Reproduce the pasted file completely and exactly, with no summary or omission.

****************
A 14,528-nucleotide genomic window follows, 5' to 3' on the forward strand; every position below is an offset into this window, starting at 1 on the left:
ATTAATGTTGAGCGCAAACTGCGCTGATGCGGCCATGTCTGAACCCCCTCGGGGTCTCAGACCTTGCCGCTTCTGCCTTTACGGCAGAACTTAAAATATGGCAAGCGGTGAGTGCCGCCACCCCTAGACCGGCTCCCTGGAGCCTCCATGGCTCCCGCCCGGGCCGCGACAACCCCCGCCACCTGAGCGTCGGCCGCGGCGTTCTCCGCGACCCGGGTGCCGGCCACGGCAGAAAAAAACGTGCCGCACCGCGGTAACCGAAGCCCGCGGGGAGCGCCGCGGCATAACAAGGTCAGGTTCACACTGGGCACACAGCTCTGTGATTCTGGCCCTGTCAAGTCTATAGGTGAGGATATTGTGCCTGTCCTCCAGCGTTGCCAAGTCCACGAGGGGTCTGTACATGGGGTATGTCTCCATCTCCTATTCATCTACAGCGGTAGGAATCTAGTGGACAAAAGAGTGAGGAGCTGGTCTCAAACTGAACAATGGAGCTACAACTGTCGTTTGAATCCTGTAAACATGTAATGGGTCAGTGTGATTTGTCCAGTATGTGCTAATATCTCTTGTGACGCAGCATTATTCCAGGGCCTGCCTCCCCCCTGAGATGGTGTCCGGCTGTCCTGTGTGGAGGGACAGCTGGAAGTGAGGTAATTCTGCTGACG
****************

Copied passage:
A 14,528-nucleotide genomic window follows, 5' to 3' on the forward strand; every position below is an offset into this window, starting at 1 on the left:
ATTAATGTTGAGCGCAAACTGCGCTGATGCGGCCATGTCTGAACCCCCTCGGGGTCTCAGACCTTGCCGCTTCTGCCTTTACGGCAGAACTTAAAATATGGCAAGCGGTGAGTGCCGCCACCCCTAGACCGGCTCCCTGGAGCCTCCATGGCTCCCGCCCGGGCCGCGACAACCCCCGCCACCTGAGCGTCGGCCGCGGCGTTCTCCGCGACCCGGGTGCCGGCCACGGCAGAAAAAAACGTGCCGCACCGCGGTAACCGAAGCCCGCGGGGAGCGCCGCGGCATAACAAGGTCAGGTTCACACTGGGCACACAGCTCTGTGATTCTGGCCCTGTCAAGTCTATAGGTGAGGATATTGTGCCTGTCCTCCAGCGTTGCCAAGTCCACGAGGGGTCTGTACATGGGGTATGTCTCCATCTCCTATTCATCTACAGCGGTAGGAATCTAGTGGACAAAAGAGTGAGGAGCTGGTCTCAAACTGAACAATGGAGCTACAACTGTCGTTTGAATCCTGTAAACATGTAATGGGTCAGTGTGATTTGTCCAGTATGTGCTAATATCTCTTGTGACGCAGCATTATTCCAGGGCCTGCCTCCCCCCTGAGATGGTGTCCGGCTGTCCTGTGTGGAGGGACAGCTGGAAGTGAGGTAATTCTGCTGACG